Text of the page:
Buying ingredients and selling hot dogs is the easy part. The painful part will be complying with all the government regulations. This includes all levels of government: Federal, State, Count, City and possibly others. Doing the research up front to determine the actual requirements is a must. Write down each regulating body, the requirements, contact information for the organization and send them an email to see if anything has changed. Below are some of what you will be expected to comply with when running your own hot dog cart business:
- For business licenses you will need to start by contacting your State’s Department of State. This is generally where you can find specific information about the differing hoops you will have to jump for your specific industry (in this case selling hot dogs). Many states require you also to obtain a Sales Tax License at the State Level as well.
- Counties and Cities may also have a business license that you may need. If you plan to operate in multiple counties or perhaps across various city borders, then you may need to have multiple business licenses.
IRS and Tax Compliance
- Tax Compliance with the IRS may be the simplest requirement. Supposing you have set up a Limited Liability Company in your state (very simple process, contact Department of State), you can register for an Employer Identification Number (EIN). This entire process takes a few minutes and can be completed here: ‘Apply for an Employer Identification Number Online’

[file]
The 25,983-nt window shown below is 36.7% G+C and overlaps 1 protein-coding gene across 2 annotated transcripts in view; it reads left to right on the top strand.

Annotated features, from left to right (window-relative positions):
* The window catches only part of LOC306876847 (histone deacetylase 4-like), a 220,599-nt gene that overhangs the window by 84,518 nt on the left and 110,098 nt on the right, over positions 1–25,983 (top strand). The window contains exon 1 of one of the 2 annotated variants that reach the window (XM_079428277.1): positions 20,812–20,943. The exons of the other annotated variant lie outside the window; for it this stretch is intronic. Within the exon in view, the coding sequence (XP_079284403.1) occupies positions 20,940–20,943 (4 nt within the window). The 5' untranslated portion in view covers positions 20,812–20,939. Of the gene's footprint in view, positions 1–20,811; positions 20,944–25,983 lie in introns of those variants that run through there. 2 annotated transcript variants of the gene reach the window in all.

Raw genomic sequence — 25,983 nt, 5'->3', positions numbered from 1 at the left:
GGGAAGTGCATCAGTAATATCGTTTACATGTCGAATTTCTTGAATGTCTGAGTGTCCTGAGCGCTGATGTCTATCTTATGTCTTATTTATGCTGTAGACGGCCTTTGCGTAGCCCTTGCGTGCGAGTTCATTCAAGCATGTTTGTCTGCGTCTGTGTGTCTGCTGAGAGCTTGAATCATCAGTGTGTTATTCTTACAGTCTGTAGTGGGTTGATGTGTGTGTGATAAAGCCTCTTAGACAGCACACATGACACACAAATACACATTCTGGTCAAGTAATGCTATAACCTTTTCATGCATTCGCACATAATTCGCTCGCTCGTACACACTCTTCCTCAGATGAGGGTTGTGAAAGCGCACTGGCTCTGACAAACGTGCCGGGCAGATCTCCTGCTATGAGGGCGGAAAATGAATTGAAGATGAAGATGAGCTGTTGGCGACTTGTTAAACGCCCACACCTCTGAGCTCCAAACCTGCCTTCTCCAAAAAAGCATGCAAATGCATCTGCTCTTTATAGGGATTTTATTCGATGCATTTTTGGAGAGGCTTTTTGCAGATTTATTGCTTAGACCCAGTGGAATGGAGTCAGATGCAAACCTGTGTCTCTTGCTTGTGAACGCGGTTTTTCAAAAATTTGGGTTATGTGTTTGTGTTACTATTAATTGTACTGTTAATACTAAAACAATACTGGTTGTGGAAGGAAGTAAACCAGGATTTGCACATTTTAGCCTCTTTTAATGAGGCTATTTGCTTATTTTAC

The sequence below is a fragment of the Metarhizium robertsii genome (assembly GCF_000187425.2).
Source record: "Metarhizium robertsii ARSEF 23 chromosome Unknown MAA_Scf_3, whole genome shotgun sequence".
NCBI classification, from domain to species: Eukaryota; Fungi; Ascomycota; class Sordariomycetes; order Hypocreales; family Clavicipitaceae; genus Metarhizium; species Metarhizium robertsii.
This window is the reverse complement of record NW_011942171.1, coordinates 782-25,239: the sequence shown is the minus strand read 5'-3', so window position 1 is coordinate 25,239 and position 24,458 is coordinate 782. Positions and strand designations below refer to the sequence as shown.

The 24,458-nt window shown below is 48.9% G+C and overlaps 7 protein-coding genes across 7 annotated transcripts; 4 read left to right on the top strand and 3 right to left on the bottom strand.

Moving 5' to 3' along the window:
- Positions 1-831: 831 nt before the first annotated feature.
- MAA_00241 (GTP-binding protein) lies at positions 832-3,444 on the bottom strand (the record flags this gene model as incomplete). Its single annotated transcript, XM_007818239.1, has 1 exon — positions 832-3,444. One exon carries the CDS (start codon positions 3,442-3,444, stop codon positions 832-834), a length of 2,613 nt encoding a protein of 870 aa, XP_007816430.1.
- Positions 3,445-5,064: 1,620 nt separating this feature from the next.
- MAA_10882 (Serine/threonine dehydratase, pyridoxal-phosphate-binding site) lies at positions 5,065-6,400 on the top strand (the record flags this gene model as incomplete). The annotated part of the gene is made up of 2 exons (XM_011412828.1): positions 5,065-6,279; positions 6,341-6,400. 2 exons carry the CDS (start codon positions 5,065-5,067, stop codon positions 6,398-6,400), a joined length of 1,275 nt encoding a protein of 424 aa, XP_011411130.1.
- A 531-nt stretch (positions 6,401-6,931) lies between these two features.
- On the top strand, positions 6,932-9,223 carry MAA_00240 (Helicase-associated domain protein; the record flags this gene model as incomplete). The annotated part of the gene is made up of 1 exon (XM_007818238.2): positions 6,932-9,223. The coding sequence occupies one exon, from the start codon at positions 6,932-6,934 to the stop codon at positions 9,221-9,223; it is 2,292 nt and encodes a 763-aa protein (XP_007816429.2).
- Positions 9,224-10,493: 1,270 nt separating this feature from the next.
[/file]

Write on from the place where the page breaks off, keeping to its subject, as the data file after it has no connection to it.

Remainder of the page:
- Sales tax requirements can vary widely state by state and even county by county. Ultimately, you will need to figure out where you will be operating at and calculate all the various taxing organizations that may apply. To make things simple, a company called TaxJar has found a way to automate determining how much tax should be charged for most jurisdictions. They also can link up with Stripe for payment processing. There are many solutions for collecting taxes… just pick one and carry on. Taxes can feel overwhelming but at the end of the day, automation is your friend.
- Here is a Youtube Video specifically detailing Hot Dog Stand Sales Tax:
Food and Sanitation Requirements
- Likely, your state and county have very specific requirements. Learn what they are FIRST prior to spending any money. There are usually highly specific requirements for hot dog carts. Hot Dog Cart Vendors will send you the specifications for their carts so you can get a thumbs up from your Local Department of Health before selecting a design. Every jurisdiction has different requirements so don’t make any assumptions.
- Another Key requirement that may come off as unexpected is that you may find yourself having to park the hot dog cart at a Community Kitchen. Many Health Codes will not allow you to park your cart overnight at your house or keep it in your garage due to concerns about public safety.
- Parking Permits: The physical land your cart will sit on will likely belong to someone or some organization. You will need to pay a permit or otherwise get permission (in writing). In New York City, annual permits can be several hundred thousand dollars.